I am feeling much the same as I ‘unplug’ from the life which we have just left.  All our normal daily routines have disappeared and I still haven’t adjusted to the daily move from one place to another.  I am still getting used to our compact living space and trying to find ways to make it easier to live comfortably in it.  My body is getting used to our new bed.  I am a light sleeper so I am easily woken by Samson’s vocal doggy dreams, car doors banging outside, people chatting around us and Delilah barking every time she hears a noise outside.  At this moment in time I feel hung-over even though no alcohol was consumed last night.  Sleep deprivation has that effect on me. I am jealous of Eoin who has just sat down beside me on the ferry and gone straight back to sleep.  He has the gift of being able to sleep anywhere regardless of what is going on around him.

I wonder how long the discombobulation will last for and how soon life on the road will be become the new normal for us?  Eoin and I are both incredibly adaptable people which is part of the reason that we knew that we could embark on this adventure.  Much and all as we like our routines and our creature comforts, we have both moved house many times before and, more recently, we have spent a lot of time house-sitting for others so we have had to get used to new spaces quickly.  My guess is that within 3 more days we will be fully settled into Mirabelle and our new way of being.

loading upThe present discombobulation has been building up over the last few weeks as we reduced our possessions by about 2/3rds.  Since the start of the month we have sold 3 cars, 4 sofas, 3 beds, 3 wardrobes, dining tables, chairs etc and we have sold or given away an enormous amount of other furniture and belongings.  We all felt the impact of the chaos that comes before any major change as we walked into rooms to find them emptier than they were the day before or walked into the driveway to find a car gone!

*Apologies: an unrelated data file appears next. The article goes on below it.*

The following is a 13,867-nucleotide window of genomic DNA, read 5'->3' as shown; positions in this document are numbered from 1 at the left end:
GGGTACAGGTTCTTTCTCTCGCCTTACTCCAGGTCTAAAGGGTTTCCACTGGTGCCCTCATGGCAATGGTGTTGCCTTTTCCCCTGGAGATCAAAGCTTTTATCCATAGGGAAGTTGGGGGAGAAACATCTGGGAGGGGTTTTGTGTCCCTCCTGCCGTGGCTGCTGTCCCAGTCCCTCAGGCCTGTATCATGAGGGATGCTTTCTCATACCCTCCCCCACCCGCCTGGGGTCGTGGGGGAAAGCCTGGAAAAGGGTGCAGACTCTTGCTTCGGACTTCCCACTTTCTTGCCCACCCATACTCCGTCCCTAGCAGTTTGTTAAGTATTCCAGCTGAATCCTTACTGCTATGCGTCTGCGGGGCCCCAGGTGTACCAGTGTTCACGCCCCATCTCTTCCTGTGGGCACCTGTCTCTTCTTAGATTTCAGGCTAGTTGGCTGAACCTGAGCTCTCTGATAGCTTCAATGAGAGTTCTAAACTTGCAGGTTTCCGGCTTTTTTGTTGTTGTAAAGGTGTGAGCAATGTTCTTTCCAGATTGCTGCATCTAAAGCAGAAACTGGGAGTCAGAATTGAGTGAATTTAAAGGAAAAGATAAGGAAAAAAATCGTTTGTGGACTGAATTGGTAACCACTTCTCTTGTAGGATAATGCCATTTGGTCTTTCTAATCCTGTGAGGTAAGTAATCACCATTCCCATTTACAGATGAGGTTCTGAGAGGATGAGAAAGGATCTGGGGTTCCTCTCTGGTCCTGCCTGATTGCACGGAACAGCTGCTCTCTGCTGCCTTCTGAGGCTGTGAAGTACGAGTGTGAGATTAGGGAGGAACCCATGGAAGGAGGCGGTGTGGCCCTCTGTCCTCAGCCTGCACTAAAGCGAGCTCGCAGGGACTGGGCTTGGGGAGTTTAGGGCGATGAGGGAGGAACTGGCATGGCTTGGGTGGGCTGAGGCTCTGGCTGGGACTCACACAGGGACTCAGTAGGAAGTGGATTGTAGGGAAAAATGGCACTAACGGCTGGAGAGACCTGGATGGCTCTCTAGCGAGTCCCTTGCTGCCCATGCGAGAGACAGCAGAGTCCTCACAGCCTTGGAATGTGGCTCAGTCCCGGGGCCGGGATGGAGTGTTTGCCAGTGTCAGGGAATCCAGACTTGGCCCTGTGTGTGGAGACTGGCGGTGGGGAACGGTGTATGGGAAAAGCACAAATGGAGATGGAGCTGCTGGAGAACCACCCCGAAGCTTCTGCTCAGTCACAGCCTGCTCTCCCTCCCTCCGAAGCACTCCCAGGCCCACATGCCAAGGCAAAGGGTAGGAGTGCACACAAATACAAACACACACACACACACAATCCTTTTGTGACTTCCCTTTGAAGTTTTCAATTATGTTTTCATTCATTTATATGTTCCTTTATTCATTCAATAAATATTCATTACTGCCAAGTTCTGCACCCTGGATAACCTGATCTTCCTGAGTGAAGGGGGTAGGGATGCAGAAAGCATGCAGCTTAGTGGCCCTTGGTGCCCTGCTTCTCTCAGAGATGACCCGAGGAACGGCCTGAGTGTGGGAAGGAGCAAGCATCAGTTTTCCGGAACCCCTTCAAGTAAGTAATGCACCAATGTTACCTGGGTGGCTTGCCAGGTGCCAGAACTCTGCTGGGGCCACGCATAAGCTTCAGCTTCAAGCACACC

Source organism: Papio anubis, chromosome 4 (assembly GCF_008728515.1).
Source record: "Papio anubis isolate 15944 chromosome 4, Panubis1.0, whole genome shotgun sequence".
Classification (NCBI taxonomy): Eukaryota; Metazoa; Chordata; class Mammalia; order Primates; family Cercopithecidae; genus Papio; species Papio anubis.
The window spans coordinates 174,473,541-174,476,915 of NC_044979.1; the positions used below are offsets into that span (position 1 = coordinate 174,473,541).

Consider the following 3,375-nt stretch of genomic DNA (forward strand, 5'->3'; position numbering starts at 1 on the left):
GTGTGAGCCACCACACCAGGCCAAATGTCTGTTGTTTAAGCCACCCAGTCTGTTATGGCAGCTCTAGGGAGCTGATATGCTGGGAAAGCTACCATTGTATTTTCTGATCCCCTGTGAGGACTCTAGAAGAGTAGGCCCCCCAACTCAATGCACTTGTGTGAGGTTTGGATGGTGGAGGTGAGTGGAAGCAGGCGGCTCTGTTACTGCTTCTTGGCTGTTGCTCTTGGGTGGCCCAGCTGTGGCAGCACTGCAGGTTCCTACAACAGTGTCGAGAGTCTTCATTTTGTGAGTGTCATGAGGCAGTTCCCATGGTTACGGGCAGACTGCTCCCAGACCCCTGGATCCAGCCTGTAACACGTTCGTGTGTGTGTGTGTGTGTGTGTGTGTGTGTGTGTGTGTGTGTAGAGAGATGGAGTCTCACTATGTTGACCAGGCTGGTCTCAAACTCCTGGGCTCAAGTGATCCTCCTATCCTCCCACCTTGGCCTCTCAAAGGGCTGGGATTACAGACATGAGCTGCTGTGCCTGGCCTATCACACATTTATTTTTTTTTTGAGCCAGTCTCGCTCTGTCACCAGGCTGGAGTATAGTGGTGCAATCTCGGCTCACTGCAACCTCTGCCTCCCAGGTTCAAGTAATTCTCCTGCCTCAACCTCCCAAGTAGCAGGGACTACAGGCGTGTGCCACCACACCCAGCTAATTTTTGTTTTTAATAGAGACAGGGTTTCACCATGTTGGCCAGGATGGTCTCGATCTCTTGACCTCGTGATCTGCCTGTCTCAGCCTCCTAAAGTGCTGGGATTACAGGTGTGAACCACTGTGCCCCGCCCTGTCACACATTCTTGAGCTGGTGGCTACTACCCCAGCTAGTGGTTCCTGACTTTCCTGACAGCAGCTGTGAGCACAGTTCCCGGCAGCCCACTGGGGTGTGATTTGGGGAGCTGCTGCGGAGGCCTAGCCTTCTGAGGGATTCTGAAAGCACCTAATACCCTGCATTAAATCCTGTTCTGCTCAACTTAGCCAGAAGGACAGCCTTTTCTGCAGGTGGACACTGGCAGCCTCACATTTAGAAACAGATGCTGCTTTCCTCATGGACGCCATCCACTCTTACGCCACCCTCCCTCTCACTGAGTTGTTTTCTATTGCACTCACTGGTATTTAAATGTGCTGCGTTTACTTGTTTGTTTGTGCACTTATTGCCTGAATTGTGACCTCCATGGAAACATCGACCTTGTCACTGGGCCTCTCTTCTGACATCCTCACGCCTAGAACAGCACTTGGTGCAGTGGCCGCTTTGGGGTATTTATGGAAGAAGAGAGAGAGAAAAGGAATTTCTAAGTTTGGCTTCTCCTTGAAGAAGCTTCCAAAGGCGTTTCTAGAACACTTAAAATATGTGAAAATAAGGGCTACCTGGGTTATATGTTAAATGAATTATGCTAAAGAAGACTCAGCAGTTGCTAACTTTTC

I have had to keep reminding myself that chaos always precedes reorganisation.  Everything has to go to a point of chaos before it can reorganise at a new, higher level and that is exactly what is happening in my life right now.  But chaos is not comfortable and I am not so good with it.  I like order.  I like to know where everything is.  I like the familiar.  I think most middle-aged people slip into this way of being too.  That is why it is so easy to get set in our ways and to stagnate a little (or a lot).  But I also know that I thrive on change and moving out of my comfort zones and I know that I have to accept the chaos for the reorganisation of my life to take place.

So, a little like we are doing with the dogs, I am constantly reassuring myself that all is well and being as gentle and compassionate with myself as possible throughout this transition.  I am actively choosing to focus on the excitement of being on the road with my best pal/lover, having the proceeds of the sale of our home in the bank, a fantastic motor-home to live in, heading to my beloved France and all the adventures which we have ahead of us.